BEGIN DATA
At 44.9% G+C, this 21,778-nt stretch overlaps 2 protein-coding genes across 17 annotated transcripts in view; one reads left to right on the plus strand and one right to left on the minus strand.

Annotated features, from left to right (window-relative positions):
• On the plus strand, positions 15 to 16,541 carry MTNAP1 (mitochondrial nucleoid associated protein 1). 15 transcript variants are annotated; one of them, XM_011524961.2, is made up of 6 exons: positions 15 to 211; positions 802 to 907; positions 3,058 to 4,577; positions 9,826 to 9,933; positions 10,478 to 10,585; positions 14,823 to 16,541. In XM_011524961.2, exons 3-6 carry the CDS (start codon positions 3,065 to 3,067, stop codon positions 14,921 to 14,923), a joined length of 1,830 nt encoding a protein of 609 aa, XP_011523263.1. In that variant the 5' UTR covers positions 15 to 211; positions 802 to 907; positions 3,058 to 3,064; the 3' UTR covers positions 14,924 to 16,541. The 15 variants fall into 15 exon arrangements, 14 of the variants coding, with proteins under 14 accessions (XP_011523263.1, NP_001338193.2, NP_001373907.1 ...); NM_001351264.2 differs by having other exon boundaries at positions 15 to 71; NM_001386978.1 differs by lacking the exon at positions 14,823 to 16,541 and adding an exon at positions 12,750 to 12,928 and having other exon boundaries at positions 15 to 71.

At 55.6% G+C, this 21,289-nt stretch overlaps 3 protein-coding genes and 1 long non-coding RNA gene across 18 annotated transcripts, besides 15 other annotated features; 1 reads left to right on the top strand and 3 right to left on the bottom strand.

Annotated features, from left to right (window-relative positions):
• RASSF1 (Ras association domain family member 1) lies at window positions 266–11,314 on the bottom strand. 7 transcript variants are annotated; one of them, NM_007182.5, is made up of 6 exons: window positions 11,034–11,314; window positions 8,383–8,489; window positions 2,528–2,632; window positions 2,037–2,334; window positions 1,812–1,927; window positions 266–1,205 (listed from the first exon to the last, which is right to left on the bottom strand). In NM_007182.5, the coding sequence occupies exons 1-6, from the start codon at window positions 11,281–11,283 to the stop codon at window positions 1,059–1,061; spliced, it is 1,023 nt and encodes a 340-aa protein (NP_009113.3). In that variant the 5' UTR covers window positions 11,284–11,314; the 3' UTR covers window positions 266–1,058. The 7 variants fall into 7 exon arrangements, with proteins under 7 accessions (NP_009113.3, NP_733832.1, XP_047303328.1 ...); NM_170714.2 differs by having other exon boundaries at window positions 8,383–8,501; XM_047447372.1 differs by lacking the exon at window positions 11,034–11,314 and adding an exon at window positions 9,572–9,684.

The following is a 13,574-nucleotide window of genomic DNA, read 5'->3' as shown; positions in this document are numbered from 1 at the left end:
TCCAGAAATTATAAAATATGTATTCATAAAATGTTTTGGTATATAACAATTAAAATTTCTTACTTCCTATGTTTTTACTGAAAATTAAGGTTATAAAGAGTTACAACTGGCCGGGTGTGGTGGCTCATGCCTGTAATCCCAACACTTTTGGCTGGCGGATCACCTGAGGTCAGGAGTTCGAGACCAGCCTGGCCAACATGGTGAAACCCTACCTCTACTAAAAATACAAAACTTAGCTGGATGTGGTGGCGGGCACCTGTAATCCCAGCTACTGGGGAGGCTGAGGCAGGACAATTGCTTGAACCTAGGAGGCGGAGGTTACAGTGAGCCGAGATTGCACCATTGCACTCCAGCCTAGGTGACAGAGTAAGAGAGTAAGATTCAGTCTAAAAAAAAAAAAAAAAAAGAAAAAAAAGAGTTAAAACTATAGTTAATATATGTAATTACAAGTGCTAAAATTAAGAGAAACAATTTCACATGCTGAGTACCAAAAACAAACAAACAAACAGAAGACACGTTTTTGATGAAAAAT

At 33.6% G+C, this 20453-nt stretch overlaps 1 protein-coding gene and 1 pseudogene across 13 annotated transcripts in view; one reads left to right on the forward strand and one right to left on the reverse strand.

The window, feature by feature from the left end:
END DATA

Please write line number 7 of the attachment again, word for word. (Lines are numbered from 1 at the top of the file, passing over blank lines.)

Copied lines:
The following is a 13,574-nucleotide window of genomic DNA, read 5'->3' as shown; positions in this document are numbered from 1 at the left end: